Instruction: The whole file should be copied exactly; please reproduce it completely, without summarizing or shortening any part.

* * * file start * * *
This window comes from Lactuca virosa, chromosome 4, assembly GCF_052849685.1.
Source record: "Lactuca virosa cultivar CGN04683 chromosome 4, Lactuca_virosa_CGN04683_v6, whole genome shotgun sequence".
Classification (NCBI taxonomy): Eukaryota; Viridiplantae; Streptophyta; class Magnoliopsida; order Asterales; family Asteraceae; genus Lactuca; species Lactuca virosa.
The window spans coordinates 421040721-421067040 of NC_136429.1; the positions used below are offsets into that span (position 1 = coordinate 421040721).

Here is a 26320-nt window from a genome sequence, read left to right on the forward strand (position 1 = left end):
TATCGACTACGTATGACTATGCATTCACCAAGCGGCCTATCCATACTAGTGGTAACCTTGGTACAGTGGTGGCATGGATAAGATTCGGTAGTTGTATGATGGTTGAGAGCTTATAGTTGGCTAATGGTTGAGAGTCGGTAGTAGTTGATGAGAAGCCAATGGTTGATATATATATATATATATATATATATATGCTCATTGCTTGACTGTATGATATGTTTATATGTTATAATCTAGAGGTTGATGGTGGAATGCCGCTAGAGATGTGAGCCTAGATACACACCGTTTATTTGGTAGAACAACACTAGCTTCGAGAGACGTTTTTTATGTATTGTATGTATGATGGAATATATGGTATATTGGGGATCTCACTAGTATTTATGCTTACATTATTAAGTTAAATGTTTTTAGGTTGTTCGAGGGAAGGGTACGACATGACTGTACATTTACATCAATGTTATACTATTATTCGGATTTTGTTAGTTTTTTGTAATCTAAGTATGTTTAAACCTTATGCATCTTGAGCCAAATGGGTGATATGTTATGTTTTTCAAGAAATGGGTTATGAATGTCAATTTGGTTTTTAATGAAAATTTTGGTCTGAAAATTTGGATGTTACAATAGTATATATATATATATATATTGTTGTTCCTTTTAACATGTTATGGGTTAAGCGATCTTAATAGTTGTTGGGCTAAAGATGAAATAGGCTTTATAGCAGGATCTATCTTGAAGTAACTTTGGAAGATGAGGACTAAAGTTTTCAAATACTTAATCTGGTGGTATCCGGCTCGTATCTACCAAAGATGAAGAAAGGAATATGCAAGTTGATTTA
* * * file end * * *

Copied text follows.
This window comes from Lactuca virosa, chromosome 4, assembly GCF_052849685.1.
Source record: "Lactuca virosa cultivar CGN04683 chromosome 4, Lactuca_virosa_CGN04683_v6, whole genome shotgun sequence".
Classification (NCBI taxonomy): Eukaryota; Viridiplantae; Streptophyta; class Magnoliopsida; order Asterales; family Asteraceae; genus Lactuca; species Lactuca virosa.
The window spans coordinates 421040721-421067040 of NC_136429.1; the positions used below are offsets into that span (position 1 = coordinate 421040721).

Here is a 26320-nt window from a genome sequence, read left to right on the forward strand (position 1 = left end):
TATCGACTACGTATGACTATGCATTCACCAAGCGGCCTATCCATACTAGTGGTAACCTTGGTACAGTGGTGGCATGGATAAGATTCGGTAGTTGTATGATGGTTGAGAGCTTATAGTTGGCTAATGGTTGAGAGTCGGTAGTAGTTGATGAGAAGCCAATGGTTGATATATATATATATATATATATATATATGCTCATTGCTTGACTGTATGATATGTTTATATGTTATAATCTAGAGGTTGATGGTGGAATGCCGCTAGAGATGTGAGCCTAGATACACACCGTTTATTTGGTAGAACAACACTAGCTTCGAGAGACGTTTTTTATGTATTGTATGTATGATGGAATATATGGTATATTGGGGATCTCACTAGTATTTATGCTTACATTATTAAGTTAAATGTTTTTAGGTTGTTCGAGGGAAGGGTACGACATGACTGTACATTTACATCAATGTTATACTATTATTCGGATTTTGTTAGTTTTTTGTAATCTAAGTATGTTTAAACCTTATGCATCTTGAGCCAAATGGGTGATATGTTATGTTTTTCAAGAAATGGGTTATGAATGTCAATTTGGTTTTTAATGAAAATTTTGGTCTGAAAATTTGGATGTTACAATAGTATATATATATATATATATTGTTGTTCCTTTTAACATGTTATGGGTTAAGCGATCTTAATAGTTGTTGGGCTAAAGATGAAATAGGCTTTATAGCAGGATCTATCTTGAAGTAACTTTGGAAGATGAGGACTAAAGTTTTCAAATACTTAATCTGGTGGTATCCGGCTCGTATCTACCAAAGATGAAGAAAGGAATATGCAAGTTGATTTA